US3415979A (en) * 1964-06-05 1968-12-10 Elfenbein Analog trim computer
US3513300A (en) * 1967-08-23 1970-05-19 Jack Asher Elfenbein Aircraft weight and center of gravity computer
US3588480A (en) * 1968-12-06 1971-06-28 Fairbanks Morse Inc Processing control system
US3584503A (en) * 1969-12-04 1971-06-15 Blh Electronics Aircraft weight and center of gravity determination system which includes alarm,self-checking,and fault override circuitry
US3746844A (en) * 1970-10-22 1973-07-17 Aerospatiale Apparatus for determining the center of gravity of passengers in a vehicle, namely an aircraft
US3701279A (en) * 1971-02-08 1972-10-31 Electro Dev Corp Aircraft weight and center of gravity indicator system
US3917937A (en) * 1972-07-28 1975-11-04 Lastfoerdelningsinstrument System for establishing the athwartship stability of a ship
US4137567A (en) * 1974-10-24 1979-01-30 Grube Hans J System for passenger and luggage processing at commercial airports
US4110605A (en) * 1977-02-25 1978-08-29 Sperry Rand Corporation Weight and balance computer apparatus for aircraft

Cited By (64)

* Cited by examiner, † Cited by third party
Publication number Priority date Publication date Assignee Title
US4446524A (en) * 1978-01-18 1984-05-01 Messerschmitt-Boelkow-Blohm Gesellschaft Mit Beschraenkter Haftung Apparatus for loading and unloading an aircraft
US4419734A (en) * 1981-01-09 1983-12-06 Indata Corporation Inventory control system
US4463428A (en) * 1981-10-26 1984-07-31 The United States Of America As Represented By The Secretary Of The Navy Aircraft weight and center of gravity cockpit readout system
US4507742A (en) * 1982-07-30 1985-03-26 Sundstrand Data Control, Inc. Aircraft weight and balance system with automatic loading error correction
US4622639A (en) * 1983-12-16 1986-11-11 The Boeing Company Aircraft center of gravity and fuel level advisory system
US4797830A (en) * 1984-02-03 1989-01-10 Bell & Howell Company Insertion machine with postage categorization and selective merchandising
US4639873A (en) * 1984-02-03 1987-01-27 Bell & Howell Company Insertion machine with postage categorization and selective merchandising
US5177687A (en) * 1984-02-03 1993-01-05 Bell & Howell Phillipsburg Co. Insertion machine with postage categorization and selective merchandising
US4992775A (en) * 1988-10-14 1991-02-12 Moore Industries-International, Inc. System for ensuring valid communications between a central control and a plurality of remote modules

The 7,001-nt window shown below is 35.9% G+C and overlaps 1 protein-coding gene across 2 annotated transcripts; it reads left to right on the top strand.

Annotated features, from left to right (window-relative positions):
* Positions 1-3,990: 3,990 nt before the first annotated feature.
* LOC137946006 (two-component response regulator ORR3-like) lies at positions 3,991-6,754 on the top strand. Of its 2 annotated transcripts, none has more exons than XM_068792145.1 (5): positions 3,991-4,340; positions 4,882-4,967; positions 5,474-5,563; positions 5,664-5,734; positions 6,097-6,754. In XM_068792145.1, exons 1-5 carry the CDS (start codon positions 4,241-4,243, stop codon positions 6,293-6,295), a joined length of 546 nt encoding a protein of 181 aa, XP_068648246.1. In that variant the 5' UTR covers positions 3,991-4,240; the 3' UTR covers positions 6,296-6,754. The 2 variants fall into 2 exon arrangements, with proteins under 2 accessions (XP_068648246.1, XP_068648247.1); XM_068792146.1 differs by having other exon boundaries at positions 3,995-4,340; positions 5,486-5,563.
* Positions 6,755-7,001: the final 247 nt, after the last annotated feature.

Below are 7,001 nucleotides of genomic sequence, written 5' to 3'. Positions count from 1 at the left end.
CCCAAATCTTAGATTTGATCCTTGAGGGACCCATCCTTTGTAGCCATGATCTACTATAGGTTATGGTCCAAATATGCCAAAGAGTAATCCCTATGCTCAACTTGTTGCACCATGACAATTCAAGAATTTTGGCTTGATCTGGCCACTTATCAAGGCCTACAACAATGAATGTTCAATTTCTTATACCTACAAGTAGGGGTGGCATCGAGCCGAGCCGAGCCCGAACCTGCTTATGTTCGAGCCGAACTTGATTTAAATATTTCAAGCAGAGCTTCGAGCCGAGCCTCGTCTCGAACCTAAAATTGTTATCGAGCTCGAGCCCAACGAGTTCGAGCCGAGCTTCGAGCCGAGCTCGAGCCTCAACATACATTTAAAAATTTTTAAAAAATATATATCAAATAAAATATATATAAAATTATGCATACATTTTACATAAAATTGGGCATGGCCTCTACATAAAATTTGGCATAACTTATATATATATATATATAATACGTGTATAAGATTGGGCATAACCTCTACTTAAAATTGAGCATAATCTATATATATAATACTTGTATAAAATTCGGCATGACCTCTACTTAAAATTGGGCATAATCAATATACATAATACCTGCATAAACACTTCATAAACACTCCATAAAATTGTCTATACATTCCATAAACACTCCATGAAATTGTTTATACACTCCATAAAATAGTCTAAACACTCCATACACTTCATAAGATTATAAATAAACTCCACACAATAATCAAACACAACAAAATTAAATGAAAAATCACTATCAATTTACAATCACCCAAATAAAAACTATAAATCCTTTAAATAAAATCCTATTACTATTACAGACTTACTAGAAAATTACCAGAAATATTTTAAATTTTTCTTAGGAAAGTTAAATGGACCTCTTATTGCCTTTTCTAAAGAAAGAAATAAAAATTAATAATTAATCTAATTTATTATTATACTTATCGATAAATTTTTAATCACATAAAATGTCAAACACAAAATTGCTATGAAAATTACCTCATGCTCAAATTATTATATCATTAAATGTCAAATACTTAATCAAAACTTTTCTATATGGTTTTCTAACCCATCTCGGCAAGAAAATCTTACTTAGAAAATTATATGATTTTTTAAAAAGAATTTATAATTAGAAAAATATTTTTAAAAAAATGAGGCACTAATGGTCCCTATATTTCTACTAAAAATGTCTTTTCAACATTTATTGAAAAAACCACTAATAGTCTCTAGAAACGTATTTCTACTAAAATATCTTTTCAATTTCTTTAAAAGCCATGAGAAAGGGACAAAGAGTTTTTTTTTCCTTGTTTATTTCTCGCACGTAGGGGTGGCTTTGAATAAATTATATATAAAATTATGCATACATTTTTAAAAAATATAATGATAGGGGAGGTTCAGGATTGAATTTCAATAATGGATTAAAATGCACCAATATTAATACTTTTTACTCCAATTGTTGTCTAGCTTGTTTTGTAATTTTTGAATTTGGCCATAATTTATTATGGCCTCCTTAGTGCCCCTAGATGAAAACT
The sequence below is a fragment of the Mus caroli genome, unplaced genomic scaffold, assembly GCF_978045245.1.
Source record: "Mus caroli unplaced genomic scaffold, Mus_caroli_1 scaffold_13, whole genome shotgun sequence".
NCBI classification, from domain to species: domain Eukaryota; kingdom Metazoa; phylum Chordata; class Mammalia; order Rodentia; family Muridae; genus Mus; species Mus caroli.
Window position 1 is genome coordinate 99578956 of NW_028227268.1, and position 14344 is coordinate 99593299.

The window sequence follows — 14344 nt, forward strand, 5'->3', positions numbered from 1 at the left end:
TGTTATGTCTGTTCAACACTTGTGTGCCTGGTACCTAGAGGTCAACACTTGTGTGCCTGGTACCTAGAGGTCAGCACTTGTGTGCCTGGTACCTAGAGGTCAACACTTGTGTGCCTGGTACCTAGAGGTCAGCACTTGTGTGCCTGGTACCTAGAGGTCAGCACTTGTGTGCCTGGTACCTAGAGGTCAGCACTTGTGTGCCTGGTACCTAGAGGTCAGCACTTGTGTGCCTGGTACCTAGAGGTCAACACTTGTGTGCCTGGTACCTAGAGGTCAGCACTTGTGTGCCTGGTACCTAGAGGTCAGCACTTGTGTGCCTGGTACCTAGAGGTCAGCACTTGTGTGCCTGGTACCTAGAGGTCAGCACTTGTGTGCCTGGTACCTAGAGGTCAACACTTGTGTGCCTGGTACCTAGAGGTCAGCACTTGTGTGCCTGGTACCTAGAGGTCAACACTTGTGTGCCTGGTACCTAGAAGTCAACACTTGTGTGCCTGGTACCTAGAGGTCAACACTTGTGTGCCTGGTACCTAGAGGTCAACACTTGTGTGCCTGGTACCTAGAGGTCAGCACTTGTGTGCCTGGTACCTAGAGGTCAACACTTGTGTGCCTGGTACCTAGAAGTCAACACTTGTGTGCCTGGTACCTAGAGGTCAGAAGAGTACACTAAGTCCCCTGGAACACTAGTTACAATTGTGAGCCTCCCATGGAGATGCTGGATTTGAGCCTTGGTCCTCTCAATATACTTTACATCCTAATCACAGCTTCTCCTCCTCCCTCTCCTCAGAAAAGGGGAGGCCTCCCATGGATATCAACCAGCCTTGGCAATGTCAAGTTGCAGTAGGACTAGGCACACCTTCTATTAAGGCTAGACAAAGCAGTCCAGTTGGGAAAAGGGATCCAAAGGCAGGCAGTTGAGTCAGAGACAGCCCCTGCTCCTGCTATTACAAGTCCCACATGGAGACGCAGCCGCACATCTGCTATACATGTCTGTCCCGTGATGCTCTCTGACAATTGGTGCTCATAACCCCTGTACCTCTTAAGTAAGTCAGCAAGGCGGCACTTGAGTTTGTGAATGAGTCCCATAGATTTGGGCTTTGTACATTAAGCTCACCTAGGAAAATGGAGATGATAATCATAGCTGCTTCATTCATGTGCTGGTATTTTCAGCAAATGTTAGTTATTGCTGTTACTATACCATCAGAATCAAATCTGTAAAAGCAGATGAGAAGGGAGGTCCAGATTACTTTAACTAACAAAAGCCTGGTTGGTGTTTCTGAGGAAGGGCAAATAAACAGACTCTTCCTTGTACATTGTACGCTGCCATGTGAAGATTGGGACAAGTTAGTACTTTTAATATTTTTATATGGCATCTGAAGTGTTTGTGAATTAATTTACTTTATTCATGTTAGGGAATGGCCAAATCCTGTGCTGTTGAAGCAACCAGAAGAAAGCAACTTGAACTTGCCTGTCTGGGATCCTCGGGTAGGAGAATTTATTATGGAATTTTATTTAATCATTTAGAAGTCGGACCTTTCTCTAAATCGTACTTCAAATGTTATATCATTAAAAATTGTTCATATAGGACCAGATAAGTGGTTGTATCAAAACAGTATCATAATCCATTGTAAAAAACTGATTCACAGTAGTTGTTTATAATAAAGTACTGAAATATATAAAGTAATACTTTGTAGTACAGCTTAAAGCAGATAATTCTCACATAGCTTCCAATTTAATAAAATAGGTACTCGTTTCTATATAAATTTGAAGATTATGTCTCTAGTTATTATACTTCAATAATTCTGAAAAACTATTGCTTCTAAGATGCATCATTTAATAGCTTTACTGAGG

US4969112A (en) * 1988-10-14 1990-11-06 Moore Industries-International, Inc. Wireless weighing system
US5106038A (en) * 1991-02-20 1992-04-21 American Utilicraft Corporation Freight feeder aircraft and method of transporting cargo using same
US5150760A (en) * 1991-12-09 1992-09-29 Johnson James A Automated curbside check-in counter
US5548517A (en) * 1992-02-07 1996-08-20 Nance; C. Kirk Aircraft weight and center of gravity indicator
WO1993016359A1 (en) * 1992-02-07 1993-08-19 Nance C Kirk Aircraft weight and center of gravity indicator
US5214586A (en) * 1992-02-07 1993-05-25 Nance C Kirk Aircraft weight and center of gravity indicator
US5267709A (en) * 1992-05-15 1993-12-07 Lucas Western, Inc. Variable power conveyance apparatus
US5465925A (en) * 1994-05-27 1995-11-14 United Technologies Corporation Automatic release of a load from a helicopter external cargo suspension system
US5749543A (en) * 1994-08-04 1998-05-12 Telair International Cargo Systems Gmbh Method and apparatus for controlling cargo in an aircraft
US5521827A (en) * 1994-09-16 1996-05-28 General Electrodynamics Corporation On-board aircraft weighting and center of gravity determing apparatus and method
EP1275579A3 (en) * 1995-10-20 2003-06-11 Vickers Incorporated Aircraft cargo handling
US5716028A (en) * 1995-10-20 1998-02-10 Vickers, Inc. Aircraft cargo handling
US6128951A (en) * 1997-04-15 2000-10-10 Trinity Airweighs, L.L.C. Aircraft weight and center of gravity indicator
US6237407B1 (en) * 1997-04-15 2001-05-29 Trinity Airweights, Llc Aircraft weight and center of gravity indicator
US6237406B1 (en) 1997-04-15 2001-05-29 Trinity Airweighs, Llc Aircraft weight and center of gravity indicator